No founder can succeed alone. I'm very intentional about hiring people with complementary skills and expertise to mine - scientists, engineers, marketers, etc. I share my vision but give them space to ideate and problem-solve in their domains. We have formal processes for setting OKRs and brainstorming solutions but a lot also happens through informal conversations. I ask for input often and make sure the team feels heard. Externally, I collaborate closely with our investors, advisors, and partners, always centering our mission and values. Building alignment is an ongoing process.

Have you faced any difficulties founding and running Daye that you believe are due to your gender?

I've absolutely faced gender bias and discrimination, especially in fundraising as a female founder. Investors make quick judgements based on pattern matching and most successful startup founders don't look like me. I've been mistaken for a junior employee and had my expertise questioned in ways I believe my male counterparts don't experience. There's also a stigma around menstruation that I've had to navigate delicately in pitching a "taboo" product. I don't have the luxury of being a stereotypical aggressive, young male founder - I'm held to a different standard.

How can the business world and your industry improve women's representation and empowerment?

There's so much work to be done. We need more women, and diversity in general, at every level - more female startup founders, more female investors, more women in senior leadership and on boards. Lack of representation is self-perpetuating. Industries like femtech and women's health deserve more respect, funding and research. Workplace policies around things like parental leave, childcare, and menstrual leave need to better accommodate women's needs. We need to challenge biases and microaggressions. It's not enough to hire women, we need to listen to them, believe them, promote them, and fund them.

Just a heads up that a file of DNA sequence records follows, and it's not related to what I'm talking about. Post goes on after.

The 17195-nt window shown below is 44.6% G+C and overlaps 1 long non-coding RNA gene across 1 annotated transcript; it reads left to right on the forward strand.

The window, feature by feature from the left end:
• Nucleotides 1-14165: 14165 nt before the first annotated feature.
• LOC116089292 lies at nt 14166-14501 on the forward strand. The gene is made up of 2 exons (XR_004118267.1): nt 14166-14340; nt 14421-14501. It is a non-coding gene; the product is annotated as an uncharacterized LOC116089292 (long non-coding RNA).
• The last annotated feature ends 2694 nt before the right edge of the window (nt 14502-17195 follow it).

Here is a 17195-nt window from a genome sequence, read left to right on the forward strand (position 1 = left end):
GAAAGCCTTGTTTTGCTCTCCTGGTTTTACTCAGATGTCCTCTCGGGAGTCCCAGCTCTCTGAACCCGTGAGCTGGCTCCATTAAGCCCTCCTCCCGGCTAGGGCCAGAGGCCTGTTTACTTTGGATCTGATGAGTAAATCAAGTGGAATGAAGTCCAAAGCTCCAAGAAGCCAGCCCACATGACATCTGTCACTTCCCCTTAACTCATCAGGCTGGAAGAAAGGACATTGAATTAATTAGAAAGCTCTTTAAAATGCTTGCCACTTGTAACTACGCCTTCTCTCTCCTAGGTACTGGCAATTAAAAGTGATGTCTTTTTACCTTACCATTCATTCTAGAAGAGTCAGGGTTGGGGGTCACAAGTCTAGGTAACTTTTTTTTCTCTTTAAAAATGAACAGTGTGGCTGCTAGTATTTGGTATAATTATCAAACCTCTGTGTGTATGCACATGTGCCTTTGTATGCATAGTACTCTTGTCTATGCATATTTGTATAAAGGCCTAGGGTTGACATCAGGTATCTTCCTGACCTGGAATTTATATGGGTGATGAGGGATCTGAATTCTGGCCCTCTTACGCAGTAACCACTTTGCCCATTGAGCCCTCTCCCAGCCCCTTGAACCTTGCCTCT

What do you think about terms like "girlboss"? What language should we use for women in business?

I'm not a fan of cutesy, gendered terms like "girlboss" or "She-EO". They feel infantilizing and othering, like we need a special label because the default entrepreneur is assumed to be male. I prefer more neutral language like founder, CEO, business leader, etc. Let our accomplishments speak louder than our gender. That said, I believe we do need to talk about the unique challenges women face and celebrate female founders as role models. I'm proud to be a woman in business. I just don't think we need to feminize every professional title.